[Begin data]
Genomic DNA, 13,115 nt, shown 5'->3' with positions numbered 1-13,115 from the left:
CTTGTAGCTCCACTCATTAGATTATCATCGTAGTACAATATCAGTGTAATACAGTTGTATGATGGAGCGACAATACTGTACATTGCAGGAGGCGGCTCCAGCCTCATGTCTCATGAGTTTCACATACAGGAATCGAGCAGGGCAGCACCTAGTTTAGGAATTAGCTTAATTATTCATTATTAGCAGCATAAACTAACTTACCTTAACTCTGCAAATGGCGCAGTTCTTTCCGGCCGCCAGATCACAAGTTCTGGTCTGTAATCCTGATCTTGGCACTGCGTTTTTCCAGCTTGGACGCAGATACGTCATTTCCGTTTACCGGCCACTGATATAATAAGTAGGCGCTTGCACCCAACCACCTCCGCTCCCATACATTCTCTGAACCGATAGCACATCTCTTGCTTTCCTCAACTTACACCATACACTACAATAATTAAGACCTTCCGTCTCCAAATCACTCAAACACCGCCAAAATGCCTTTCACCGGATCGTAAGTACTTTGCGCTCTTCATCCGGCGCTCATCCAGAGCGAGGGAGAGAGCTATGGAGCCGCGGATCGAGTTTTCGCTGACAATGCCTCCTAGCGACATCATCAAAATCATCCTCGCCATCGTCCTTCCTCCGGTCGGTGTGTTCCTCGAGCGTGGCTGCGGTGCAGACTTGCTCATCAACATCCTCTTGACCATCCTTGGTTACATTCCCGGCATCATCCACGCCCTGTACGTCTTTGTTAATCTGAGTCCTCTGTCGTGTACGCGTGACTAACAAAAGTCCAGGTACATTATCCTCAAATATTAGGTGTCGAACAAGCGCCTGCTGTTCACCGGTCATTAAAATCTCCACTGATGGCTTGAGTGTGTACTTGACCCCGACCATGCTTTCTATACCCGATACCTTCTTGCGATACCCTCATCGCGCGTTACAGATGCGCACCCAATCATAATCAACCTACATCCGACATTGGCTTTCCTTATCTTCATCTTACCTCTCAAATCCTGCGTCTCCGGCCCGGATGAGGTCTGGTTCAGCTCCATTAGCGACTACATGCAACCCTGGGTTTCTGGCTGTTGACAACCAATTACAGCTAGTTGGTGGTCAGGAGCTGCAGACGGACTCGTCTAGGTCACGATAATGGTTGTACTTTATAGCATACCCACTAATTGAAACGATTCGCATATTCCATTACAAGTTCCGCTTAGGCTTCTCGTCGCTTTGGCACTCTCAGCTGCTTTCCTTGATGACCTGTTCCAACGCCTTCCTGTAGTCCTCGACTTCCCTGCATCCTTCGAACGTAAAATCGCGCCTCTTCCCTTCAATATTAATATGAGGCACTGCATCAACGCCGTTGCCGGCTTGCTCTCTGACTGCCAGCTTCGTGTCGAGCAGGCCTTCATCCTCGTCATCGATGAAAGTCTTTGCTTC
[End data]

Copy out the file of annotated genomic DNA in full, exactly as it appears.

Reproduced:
Genomic DNA, 13,115 nt, shown 5'->3' with positions numbered 1-13,115 from the left:
CTTGTAGCTCCACTCATTAGATTATCATCGTAGTACAATATCAGTGTAATACAGTTGTATGATGGAGCGACAATACTGTACATTGCAGGAGGCGGCTCCAGCCTCATGTCTCATGAGTTTCACATACAGGAATCGAGCAGGGCAGCACCTAGTTTAGGAATTAGCTTAATTATTCATTATTAGCAGCATAAACTAACTTACCTTAACTCTGCAAATGGCGCAGTTCTTTCCGGCCGCCAGATCACAAGTTCTGGTCTGTAATCCTGATCTTGGCACTGCGTTTTTCCAGCTTGGACGCAGATACGTCATTTCCGTTTACCGGCCACTGATATAATAAGTAGGCGCTTGCACCCAACCACCTCCGCTCCCATACATTCTCTGAACCGATAGCACATCTCTTGCTTTCCTCAACTTACACCATACACTACAATAATTAAGACCTTCCGTCTCCAAATCACTCAAACACCGCCAAAATGCCTTTCACCGGATCGTAAGTACTTTGCGCTCTTCATCCGGCGCTCATCCAGAGCGAGGGAGAGAGCTATGGAGCCGCGGATCGAGTTTTCGCTGACAATGCCTCCTAGCGACATCATCAAAATCATCCTCGCCATCGTCCTTCCTCCGGTCGGTGTGTTCCTCGAGCGTGGCTGCGGTGCAGACTTGCTCATCAACATCCTCTTGACCATCCTTGGTTACATTCCCGGCATCATCCACGCCCTGTACGTCTTTGTTAATCTGAGTCCTCTGTCGTGTACGCGTGACTAACAAAAGTCCAGGTACATTATCCTCAAATATTAGGTGTCGAACAAGCGCCTGCTGTTCACCGGTCATTAAAATCTCCACTGATGGCTTGAGTGTGTACTTGACCCCGACCATGCTTTCTATACCCGATACCTTCTTGCGATACCCTCATCGCGCGTTACAGATGCGCACCCAATCATAATCAACCTACATCCGACATTGGCTTTCCTTATCTTCATCTTACCTCTCAAATCCTGCGTCTCCGGCCCGGATGAGGTCTGGTTCAGCTCCATTAGCGACTACATGCAACCCTGGGTTTCTGGCTGTTGACAACCAATTACAGCTAGTTGGTGGTCAGGAGCTGCAGACGGACTCGTCTAGGTCACGATAATGGTTGTACTTTATAGCATACCCACTAATTGAAACGATTCGCATATTCCATTACAAGTTCCGCTTAGGCTTCTCGTCGCTTTGGCACTCTCAGCTGCTTTCCTTGATGACCTGTTCCAACGCCTTCCTGTAGTCCTCGACTTCCCTGCATCCTTCGAACGTAAAATCGCGCCTCTTCCCTTCAATATTAATATGAGGCACTGCATCAACGCCGTTGCCGGCTTGCTCTCTGACTGCCAGCTTCGTGTCGAGCAGGCCTTCATCCTCGTCATCGATGAAAGTCTTTGCTTC